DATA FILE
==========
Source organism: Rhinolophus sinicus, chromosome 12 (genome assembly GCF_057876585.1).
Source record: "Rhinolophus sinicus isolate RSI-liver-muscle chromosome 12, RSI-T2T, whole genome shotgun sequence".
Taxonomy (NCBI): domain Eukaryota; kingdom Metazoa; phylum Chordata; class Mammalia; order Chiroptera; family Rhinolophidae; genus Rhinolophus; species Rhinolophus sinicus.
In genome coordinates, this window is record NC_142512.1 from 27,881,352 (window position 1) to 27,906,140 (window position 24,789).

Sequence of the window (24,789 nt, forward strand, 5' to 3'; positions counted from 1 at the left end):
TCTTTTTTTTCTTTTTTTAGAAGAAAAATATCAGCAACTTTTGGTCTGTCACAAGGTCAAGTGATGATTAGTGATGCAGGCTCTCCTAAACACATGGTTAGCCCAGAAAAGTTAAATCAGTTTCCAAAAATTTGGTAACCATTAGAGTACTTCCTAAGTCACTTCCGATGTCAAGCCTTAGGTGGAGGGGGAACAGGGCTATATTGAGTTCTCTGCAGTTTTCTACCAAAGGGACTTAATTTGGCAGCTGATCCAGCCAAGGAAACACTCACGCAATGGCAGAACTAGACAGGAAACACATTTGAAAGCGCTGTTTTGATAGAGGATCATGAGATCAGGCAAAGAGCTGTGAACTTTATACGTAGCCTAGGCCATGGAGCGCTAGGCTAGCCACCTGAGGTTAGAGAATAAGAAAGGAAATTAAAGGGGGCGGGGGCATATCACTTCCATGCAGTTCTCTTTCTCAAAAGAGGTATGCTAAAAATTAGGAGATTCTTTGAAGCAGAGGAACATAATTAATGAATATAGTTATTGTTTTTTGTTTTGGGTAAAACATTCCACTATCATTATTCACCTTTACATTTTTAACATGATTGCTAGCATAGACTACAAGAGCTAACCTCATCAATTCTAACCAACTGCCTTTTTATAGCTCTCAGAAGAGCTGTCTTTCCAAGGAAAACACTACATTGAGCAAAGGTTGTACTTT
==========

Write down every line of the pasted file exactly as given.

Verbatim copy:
Source organism: Rhinolophus sinicus, chromosome 12 (genome assembly GCF_057876585.1).
Source record: "Rhinolophus sinicus isolate RSI-liver-muscle chromosome 12, RSI-T2T, whole genome shotgun sequence".
Taxonomy (NCBI): domain Eukaryota; kingdom Metazoa; phylum Chordata; class Mammalia; order Chiroptera; family Rhinolophidae; genus Rhinolophus; species Rhinolophus sinicus.
In genome coordinates, this window is record NC_142512.1 from 27,881,352 (window position 1) to 27,906,140 (window position 24,789).

Sequence of the window (24,789 nt, forward strand, 5' to 3'; positions counted from 1 at the left end):
TCTTTTTTTTCTTTTTTTAGAAGAAAAATATCAGCAACTTTTGGTCTGTCACAAGGTCAAGTGATGATTAGTGATGCAGGCTCTCCTAAACACATGGTTAGCCCAGAAAAGTTAAATCAGTTTCCAAAAATTTGGTAACCATTAGAGTACTTCCTAAGTCACTTCCGATGTCAAGCCTTAGGTGGAGGGGGAACAGGGCTATATTGAGTTCTCTGCAGTTTTCTACCAAAGGGACTTAATTTGGCAGCTGATCCAGCCAAGGAAACACTCACGCAATGGCAGAACTAGACAGGAAACACATTTGAAAGCGCTGTTTTGATAGAGGATCATGAGATCAGGCAAAGAGCTGTGAACTTTATACGTAGCCTAGGCCATGGAGCGCTAGGCTAGCCACCTGAGGTTAGAGAATAAGAAAGGAAATTAAAGGGGGCGGGGGCATATCACTTCCATGCAGTTCTCTTTCTCAAAAGAGGTATGCTAAAAATTAGGAGATTCTTTGAAGCAGAGGAACATAATTAATGAATATAGTTATTGTTTTTTGTTTTGGGTAAAACATTCCACTATCATTATTCACCTTTACATTTTTAACATGATTGCTAGCATAGACTACAAGAGCTAACCTCATCAATTCTAACCAACTGCCTTTTTATAGCTCTCAGAAGAGCTGTCTTTCCAAGGAAAACACTACATTGAGCAAAGGTTGTACTTT